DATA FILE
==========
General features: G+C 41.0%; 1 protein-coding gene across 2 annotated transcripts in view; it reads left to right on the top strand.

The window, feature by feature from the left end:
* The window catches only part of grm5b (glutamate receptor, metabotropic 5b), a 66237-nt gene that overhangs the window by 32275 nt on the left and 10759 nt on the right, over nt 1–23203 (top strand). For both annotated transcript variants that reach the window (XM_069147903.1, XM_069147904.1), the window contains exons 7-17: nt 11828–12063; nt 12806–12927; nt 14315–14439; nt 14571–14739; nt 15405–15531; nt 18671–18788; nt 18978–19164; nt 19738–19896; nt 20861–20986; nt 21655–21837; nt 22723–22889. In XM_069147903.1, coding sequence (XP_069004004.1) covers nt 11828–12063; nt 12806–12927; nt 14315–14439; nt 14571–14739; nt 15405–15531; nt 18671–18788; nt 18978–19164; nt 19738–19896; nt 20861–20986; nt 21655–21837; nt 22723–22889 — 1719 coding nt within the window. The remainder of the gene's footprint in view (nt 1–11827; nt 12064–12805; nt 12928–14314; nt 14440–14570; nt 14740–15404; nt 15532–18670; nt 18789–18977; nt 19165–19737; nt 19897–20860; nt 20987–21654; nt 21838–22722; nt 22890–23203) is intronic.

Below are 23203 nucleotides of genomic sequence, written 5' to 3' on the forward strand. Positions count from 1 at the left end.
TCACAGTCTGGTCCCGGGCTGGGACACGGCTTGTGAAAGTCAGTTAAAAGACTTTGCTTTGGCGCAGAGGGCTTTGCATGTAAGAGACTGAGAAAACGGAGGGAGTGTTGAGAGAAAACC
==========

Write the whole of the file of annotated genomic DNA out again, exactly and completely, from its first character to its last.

General features: G+C 41.0%; 1 protein-coding gene across 2 annotated transcripts in view; it reads left to right on the top strand.

The window, feature by feature from the left end:
* The window catches only part of grm5b (glutamate receptor, metabotropic 5b), a 66237-nt gene that overhangs the window by 32275 nt on the left and 10759 nt on the right, over nt 1–23203 (top strand). For both annotated transcript variants that reach the window (XM_069147903.1, XM_069147904.1), the window contains exons 7-17: nt 11828–12063; nt 12806–12927; nt 14315–14439; nt 14571–14739; nt 15405–15531; nt 18671–18788; nt 18978–19164; nt 19738–19896; nt 20861–20986; nt 21655–21837; nt 22723–22889. In XM_069147903.1, coding sequence (XP_069004004.1) covers nt 11828–12063; nt 12806–12927; nt 14315–14439; nt 14571–14739; nt 15405–15531; nt 18671–18788; nt 18978–19164; nt 19738–19896; nt 20861–20986; nt 21655–21837; nt 22723–22889 — 1719 coding nt within the window. The remainder of the gene's footprint in view (nt 1–11827; nt 12064–12805; nt 12928–14314; nt 14440–14570; nt 14740–15404; nt 15532–18670; nt 18789–18977; nt 19165–19737; nt 19897–20860; nt 20987–21654; nt 21838–22722; nt 22890–23203) is intronic.

Below are 23203 nucleotides of genomic sequence, written 5' to 3' on the forward strand. Positions count from 1 at the left end.
TCACAGTCTGGTCCCGGGCTGGGACACGGCTTGTGAAAGTCAGTTAAAAGACTTTGCTTTGGCGCAGAGGGCTTTGCATGTAAGAGACTGAGAAAACGGAGGGAGTGTTGAGAGAAAACC